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Previously, we introduced you to ChatGPT and the concept of an AI Chatbot application here. This week, we discuss the legal exposure that comes hand-in-hand with the internet – copyright infringement, 17 U.S.C. § 501, and the Digital Millenium Copyright Act (“DMCA”), 17 U.S.C. § 1201-1205. ChatGPT and its brethren applications are not immune to copyright concerns; to the contrary, they may exponentially increase liability exposure to their developers and users.
The key to understanding the potential for copyright infringement lies in how an AI Chatbot or similar application “learns” to respond to the user. In a very simplified manner, the OpenAI team trained ChatGPT on reams of human-created written data, which is scraped in part from Common Crawl, WebText2, Wikipedia, and other internet sources. These are copyright free sources, but what if the training data includes copyrighted material? A newly filed class-action lawsuit involving a separate AI application, Stable Diffusion, is addressing that exact question: Sarah Anderson, et. al. v. Stability AI LTD, et. al., U.S. District Court, Northern District of California, Civil Action No. 3:23-cv-00201 (filed on January 13, 2023). The link to the case is here.
Stable Diffusion is like ChatGPT, but for images. Give the AI application a text prompt, and it will generate an image in response rather than a written response. To train Stable Diffusion, its developers scraped images from across the internet to the tune of 100 terabytes of images. The database of images used is public, allowing the plaintiff artists in Sarah Anderson et. al. to confirm that their specific copyrighted art had been scraped and used as part of training Stable Diffusion. The Plaintiff artists contend that they never licensed or permitted Stability AI, Inc., or Stability AI, Ltd, the developers of Stable Diffusion, to use their art.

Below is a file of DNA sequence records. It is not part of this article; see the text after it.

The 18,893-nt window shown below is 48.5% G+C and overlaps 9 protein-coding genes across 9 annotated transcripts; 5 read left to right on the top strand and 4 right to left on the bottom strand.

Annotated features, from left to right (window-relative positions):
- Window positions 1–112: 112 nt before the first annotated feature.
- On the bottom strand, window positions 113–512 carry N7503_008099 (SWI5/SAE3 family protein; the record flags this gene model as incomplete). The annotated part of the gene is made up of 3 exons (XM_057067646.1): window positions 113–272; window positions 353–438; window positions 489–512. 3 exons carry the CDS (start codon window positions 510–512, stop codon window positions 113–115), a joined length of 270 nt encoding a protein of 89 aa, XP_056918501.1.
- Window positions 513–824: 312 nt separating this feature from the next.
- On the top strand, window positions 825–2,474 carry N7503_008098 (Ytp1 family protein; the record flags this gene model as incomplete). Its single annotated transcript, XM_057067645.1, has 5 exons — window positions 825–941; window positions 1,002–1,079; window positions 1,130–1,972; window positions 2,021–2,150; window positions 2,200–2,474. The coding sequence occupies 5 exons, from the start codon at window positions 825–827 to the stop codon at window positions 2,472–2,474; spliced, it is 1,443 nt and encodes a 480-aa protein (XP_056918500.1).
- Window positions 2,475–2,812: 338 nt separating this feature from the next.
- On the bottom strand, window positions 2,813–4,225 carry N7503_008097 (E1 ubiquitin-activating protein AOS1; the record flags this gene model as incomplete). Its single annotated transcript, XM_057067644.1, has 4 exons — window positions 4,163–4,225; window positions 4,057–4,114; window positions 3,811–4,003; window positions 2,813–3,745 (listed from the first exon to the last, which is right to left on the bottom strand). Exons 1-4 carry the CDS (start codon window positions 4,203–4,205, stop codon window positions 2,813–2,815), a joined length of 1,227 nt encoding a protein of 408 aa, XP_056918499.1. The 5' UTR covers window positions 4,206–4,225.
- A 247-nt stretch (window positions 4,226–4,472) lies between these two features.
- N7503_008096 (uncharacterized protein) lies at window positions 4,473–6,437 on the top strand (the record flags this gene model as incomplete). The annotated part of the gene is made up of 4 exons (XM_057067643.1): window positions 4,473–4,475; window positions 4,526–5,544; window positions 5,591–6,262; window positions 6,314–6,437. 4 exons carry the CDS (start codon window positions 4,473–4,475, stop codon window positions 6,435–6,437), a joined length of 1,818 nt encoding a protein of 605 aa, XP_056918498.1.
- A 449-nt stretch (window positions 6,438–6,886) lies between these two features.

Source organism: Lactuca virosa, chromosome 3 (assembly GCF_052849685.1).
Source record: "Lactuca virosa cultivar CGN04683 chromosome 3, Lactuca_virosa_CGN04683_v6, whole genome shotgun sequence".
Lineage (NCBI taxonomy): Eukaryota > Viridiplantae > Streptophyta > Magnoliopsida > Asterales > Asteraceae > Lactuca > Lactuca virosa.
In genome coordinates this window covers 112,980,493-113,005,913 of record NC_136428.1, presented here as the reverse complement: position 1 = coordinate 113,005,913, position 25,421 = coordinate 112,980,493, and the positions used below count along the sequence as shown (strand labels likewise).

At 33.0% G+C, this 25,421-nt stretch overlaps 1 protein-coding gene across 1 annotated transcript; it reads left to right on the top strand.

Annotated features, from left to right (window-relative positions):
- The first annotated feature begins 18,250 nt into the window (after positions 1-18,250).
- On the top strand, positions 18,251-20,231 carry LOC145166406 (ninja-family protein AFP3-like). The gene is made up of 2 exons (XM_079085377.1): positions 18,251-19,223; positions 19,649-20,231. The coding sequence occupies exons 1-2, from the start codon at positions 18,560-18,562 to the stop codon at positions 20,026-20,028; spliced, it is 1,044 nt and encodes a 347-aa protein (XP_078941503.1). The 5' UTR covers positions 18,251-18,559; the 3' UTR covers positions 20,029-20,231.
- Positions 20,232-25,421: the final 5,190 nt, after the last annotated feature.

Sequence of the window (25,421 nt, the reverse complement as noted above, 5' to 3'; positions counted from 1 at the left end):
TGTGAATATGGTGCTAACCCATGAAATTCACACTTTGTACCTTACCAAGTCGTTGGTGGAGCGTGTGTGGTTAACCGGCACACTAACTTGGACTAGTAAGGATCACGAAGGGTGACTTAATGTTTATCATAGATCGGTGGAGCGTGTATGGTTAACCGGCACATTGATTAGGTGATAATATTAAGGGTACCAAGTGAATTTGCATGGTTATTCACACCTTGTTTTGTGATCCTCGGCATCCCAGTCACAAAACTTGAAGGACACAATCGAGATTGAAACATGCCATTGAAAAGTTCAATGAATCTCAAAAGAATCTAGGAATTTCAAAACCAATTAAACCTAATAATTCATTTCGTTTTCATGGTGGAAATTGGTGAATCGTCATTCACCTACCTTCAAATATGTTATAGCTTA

The plaintiff artists, however, do not only allege that their art was wrongfully used; they further allege that Stable Diffusion uses their art to create new images. The images produced by Stable Diffusion are alleged to be a collage or amalgamation of images or artwork created by humans, including copyrighted material. Thus, according to the complaint, not only has Stable Diffusion violated the plaintiff artists’ copyright, but so have several tech companies who have built software that uses Stable Diffusion for profit. The defendants allegedly violated copyright and enabled those using their applications to produce faked artwork to violate copyright. The plaintiff artists thus assert claims of direct copyright infringement, 17 U.S.C. §§ 106, et. seq., vicarious copyright infringement, 17 U.S.C. §§106, et. seq., violation of the DMCA, 17 U.S.C. §§1201-1205, and several other state and federal claims. The plaintiff artists seek statutory and other damages, attorneys’ fees, and injunctive relief.
If the court in Sarah Anderson, et. al. adopts the plaintiff artists’ theory, every time a user gets an image for their business or brand from Stable Diffusion or another application that uses Stable Diffusion, the user might face an accusation of copyright infringement. Imagine it: every social media influencer who tries to drive more traffic to their own account by posting an AI created image might be accused of a copyright violation each time they do so. (Click here.) Similarly, any business owner utilizing an AI art generator – as an alternative to stock or custom art – to get the exact image they want for a display or advertisement may also be faced with an allegation of copyright infringement. And one image could be alleged to violate multiple copyrights based on a theory that the image is an amalgamation of a dozen (or more) copyrighted works. This is why using the AI generator is arguably different from simply scooping someone’s copyrighted image from a website. In light of these new issues and causes of action arising out AI created works, insurers need to be aware of the potential exposure to their insureds and coverages potentially afforded under their policies.